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Last edited 17 Apr 2023
Cover strip is a general term that might be used for a number of different vertical or horizontal architectural elements. It is normally used to cover the gap between two materials, particularly where the edges are un even or the materials may move over time.
A timber cover strip can describe any piece of timber, bead or trip that is used to cover another (often a gap). An architrave is a form of cover strip that covers the gap between an often wooden door frame and the surrounding plaster wall, it covers the edge of the plaster finish and hides any future shrinkage or movement. Other forms of decorative interior features that may also be considered as cover strips are skirting boards and cornices, covering the joint between the floor and wall or wall to ceiling.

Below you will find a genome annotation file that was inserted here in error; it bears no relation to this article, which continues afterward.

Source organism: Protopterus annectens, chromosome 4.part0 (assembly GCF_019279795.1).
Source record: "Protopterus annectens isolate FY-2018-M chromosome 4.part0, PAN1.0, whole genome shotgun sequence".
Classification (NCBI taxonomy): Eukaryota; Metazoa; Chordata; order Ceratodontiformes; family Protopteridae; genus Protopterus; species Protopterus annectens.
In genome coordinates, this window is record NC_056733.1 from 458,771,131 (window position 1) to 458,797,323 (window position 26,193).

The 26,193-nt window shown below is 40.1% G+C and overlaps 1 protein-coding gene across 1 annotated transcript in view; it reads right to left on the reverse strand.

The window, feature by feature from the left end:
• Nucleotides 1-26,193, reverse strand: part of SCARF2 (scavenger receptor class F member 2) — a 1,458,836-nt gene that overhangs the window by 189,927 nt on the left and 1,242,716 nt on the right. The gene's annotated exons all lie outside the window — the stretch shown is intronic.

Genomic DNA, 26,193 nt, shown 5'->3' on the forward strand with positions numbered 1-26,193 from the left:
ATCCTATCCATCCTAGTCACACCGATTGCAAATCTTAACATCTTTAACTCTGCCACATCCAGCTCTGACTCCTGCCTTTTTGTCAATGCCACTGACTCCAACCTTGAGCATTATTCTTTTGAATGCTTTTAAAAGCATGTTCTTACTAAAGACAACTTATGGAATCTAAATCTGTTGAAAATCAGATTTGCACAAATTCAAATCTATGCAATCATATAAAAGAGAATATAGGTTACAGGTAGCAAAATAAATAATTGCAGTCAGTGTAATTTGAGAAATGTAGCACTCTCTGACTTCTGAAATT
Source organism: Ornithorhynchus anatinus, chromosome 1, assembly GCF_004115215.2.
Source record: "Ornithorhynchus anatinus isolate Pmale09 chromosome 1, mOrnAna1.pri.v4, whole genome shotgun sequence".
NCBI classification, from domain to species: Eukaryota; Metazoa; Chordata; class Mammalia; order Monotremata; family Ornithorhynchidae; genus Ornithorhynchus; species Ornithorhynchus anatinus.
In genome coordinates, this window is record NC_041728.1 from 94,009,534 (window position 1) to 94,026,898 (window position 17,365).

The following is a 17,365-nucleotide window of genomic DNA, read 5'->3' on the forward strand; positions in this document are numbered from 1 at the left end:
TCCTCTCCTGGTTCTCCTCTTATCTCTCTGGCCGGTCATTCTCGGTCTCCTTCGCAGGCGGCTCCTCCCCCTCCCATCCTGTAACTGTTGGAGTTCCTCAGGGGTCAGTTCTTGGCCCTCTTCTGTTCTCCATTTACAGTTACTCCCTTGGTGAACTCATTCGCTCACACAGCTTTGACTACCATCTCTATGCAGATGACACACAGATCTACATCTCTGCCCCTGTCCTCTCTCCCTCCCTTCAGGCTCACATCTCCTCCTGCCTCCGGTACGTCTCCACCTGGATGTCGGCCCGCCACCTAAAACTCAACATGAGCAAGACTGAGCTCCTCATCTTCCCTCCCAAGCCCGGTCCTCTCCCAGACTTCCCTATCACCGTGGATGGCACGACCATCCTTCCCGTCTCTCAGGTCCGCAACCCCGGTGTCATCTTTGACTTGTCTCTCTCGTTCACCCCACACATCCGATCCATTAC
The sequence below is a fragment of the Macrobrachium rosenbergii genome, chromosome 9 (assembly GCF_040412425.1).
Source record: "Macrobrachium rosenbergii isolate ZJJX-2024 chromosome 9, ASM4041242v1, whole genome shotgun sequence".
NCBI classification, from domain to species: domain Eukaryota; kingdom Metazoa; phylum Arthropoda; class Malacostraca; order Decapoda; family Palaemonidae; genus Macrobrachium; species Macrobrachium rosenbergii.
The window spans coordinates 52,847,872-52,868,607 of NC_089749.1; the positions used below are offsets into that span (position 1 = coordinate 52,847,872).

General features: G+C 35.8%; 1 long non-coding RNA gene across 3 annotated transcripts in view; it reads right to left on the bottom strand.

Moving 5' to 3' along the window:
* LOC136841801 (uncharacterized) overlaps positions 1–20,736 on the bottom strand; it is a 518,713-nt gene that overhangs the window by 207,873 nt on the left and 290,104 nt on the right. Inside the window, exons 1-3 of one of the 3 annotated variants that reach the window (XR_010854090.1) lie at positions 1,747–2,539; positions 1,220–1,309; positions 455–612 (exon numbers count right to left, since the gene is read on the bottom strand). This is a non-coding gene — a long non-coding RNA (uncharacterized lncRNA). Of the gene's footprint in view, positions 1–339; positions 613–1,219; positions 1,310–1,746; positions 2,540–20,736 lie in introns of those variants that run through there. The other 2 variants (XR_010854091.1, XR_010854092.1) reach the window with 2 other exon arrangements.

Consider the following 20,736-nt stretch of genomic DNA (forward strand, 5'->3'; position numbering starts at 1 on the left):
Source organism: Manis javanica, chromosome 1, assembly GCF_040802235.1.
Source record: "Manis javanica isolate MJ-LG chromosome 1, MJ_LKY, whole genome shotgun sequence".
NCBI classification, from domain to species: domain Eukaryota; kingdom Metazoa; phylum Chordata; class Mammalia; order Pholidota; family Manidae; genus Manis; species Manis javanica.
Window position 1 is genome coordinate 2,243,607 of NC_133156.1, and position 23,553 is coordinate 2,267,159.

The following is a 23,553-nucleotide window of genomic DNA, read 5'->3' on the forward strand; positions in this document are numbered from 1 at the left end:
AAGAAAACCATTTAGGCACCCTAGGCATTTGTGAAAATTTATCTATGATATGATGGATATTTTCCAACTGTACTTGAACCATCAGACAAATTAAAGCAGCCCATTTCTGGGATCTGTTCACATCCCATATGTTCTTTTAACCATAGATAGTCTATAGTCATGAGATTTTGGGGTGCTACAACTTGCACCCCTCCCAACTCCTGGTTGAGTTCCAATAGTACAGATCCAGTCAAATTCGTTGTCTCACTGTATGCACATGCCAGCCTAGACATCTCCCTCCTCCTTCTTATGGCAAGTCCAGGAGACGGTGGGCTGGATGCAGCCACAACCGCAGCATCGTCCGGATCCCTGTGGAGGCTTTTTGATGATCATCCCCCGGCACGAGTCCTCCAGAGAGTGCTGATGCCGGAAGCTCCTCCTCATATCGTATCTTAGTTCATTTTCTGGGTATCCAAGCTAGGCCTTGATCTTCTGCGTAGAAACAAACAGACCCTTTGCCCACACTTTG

A carpet cover strip can be metal, plastic or timber and is usually a strip of material with curved edges that is fixed to the flow between two material finishes, in particular carpet, where the underside might have small teeth to grip to the carpet finish, it may also be referred to as a flooring threshold bar / strip or a transition bar.
- Architectural styles.
- Classical orders in architecture.
- Elements of classical columns.
- Greek Classical orders in architecture.
- Hood moulding.
- Keel moulding.
- Roman Classical orders in architecture.
- Running dog pattern.
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